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Utterson’s character

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Utterson's character is one of crucial importance in this novel. The story unfolds in the first chapter with the author giving us insight in to the role this lawyer will play. He is portrayed as being a stern and stoic man of honour and respect. The fact that he is the linking element between all of the characters in the story shows his magnitude and utter value. He knows everyone. The very fact that he is Dr Jekylls friend and lawyer emphasises his importance and allows him to be objective upon the circumstances. Stoic though he is, there is somehow a 'lovable' quality to him. This feature is seen by others, as radiating from his eyes, rather than as a result of his deeds, or conversation. However 'he had an approved tolerance for others'. Utterson appears to be envious 'at the high pressure of spirits involved in their misdeeds'. There are no extreme elements to his character; he is neither good nor bad. ...read more.


The way he is described in as 'backward in sentiment' and very strict with himself, drinking gin when he was alone, trying to 'mortify a taste for vintages' and 'though he enjoyed the theatre, had not crossed the doors of one for years'. This perfectly illustrates your typical, Victorian stereotype. Keeping ones image, respect and reputation in society, was tremendously vital to their way of life, in those times. Utterson, in a way, lets the light through like a window upon the Victorian society, putting a spot light on the cult of respectability, reputation and the relationships between masters and servants - members of different levels of the social hierarchy. Utterson also shows the Victorian society to be one of much hypocrisy, in a way linked with strictness. This point is put across when you see Utterson, going for regular, long walks with his 'good friend' Mr Enfield. Even though he simply does not enjoy these long, boring walks, he still forces himself through them regularly. ...read more.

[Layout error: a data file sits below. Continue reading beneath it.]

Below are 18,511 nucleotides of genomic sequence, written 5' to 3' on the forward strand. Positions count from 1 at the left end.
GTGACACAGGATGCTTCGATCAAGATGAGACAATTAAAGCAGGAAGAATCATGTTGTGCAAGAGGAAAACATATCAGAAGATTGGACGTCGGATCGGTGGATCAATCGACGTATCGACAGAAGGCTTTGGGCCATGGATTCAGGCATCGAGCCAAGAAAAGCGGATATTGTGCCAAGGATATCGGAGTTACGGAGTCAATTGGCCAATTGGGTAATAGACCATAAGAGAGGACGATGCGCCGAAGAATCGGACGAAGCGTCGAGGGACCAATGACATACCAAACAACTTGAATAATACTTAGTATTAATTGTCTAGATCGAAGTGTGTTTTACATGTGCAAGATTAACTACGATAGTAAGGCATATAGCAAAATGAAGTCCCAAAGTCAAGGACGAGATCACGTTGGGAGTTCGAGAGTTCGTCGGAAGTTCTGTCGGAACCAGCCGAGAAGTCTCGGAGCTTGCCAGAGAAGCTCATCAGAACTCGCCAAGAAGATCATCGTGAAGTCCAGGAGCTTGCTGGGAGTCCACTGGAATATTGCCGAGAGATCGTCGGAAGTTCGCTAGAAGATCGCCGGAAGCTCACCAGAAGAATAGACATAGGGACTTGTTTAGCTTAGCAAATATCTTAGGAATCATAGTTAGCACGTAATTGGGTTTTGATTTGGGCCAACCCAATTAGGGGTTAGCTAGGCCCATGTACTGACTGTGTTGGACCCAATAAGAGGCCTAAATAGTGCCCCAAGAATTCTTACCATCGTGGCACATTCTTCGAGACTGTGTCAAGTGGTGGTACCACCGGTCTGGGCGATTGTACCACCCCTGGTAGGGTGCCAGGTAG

All these are examples of unacceptable behaviour in the Victorian times. In conclusion, Utterson's character, portrayed as a typical Victorian man, as I have already mentioned, is able to communicate with the Victorian readers. As they can almost surely relate to the longing of going a little bit out of tight boundaries. To break away from the regime, and heavy obligations built up from the societies pressure of respectability and reputation. The natural order of things often break down in the novel, for example when Poole actually dares to tell Utterson that his own mater has been 'made away with', and even though Utterson tries not to believe this servant, Poole persistently attempts to convince him in this truth. Basically, I would say that Mr Utterson is definitely one of the most important characters in the novel of Dr Jekyll and Mr Hyde, as he is able to convey his objective point of view to us at the beginning, the end and all the way throughout this outstandingly deep book written by Robert Louis Stevenson. ...read more.

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